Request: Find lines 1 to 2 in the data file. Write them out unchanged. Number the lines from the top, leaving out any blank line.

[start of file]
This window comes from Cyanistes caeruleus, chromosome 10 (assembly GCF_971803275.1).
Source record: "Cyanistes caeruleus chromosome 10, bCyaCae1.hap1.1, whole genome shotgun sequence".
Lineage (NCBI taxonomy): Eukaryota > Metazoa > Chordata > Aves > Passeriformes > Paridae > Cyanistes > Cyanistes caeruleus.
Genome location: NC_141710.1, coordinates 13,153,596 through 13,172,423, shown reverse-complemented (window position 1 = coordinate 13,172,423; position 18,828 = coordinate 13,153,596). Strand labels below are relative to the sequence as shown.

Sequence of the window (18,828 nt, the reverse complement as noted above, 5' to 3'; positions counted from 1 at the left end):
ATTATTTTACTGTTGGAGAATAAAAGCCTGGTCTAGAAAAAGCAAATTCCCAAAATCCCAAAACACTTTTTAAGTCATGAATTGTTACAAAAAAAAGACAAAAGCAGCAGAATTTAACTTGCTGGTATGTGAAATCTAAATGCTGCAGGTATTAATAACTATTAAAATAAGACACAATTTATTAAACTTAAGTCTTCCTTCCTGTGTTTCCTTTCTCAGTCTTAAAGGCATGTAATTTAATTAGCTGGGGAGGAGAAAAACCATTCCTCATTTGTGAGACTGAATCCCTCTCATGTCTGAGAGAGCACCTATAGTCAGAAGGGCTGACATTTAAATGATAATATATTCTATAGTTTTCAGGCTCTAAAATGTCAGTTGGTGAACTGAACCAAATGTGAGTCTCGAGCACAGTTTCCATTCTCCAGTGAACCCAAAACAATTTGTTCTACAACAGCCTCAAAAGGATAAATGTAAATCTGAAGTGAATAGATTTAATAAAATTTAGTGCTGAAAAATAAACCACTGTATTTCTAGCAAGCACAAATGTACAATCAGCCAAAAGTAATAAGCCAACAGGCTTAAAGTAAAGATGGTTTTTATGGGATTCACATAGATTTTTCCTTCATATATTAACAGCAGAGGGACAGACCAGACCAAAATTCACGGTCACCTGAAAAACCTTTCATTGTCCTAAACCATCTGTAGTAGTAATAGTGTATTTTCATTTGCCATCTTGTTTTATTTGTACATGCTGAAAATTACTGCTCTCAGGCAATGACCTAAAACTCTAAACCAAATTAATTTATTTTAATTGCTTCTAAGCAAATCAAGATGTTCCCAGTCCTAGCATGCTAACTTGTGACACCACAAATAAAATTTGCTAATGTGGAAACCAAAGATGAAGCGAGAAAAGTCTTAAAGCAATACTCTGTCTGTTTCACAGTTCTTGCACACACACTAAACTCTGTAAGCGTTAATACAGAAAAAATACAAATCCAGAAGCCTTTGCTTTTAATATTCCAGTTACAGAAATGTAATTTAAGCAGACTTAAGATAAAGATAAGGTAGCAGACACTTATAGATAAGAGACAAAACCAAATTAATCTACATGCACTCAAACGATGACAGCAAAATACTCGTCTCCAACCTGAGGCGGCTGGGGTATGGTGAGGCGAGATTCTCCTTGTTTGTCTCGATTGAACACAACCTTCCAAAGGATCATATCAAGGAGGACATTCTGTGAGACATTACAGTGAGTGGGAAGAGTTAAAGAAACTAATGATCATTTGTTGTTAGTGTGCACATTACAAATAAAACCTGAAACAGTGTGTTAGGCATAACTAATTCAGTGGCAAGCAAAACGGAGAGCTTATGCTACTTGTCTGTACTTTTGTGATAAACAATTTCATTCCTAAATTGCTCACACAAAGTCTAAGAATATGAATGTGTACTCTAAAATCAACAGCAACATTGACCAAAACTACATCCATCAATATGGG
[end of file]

This window comes from Cyanistes caeruleus, chromosome 10 (assembly GCF_971803275.1).
Source record: "Cyanistes caeruleus chromosome 10, bCyaCae1.hap1.1, whole genome shotgun sequence".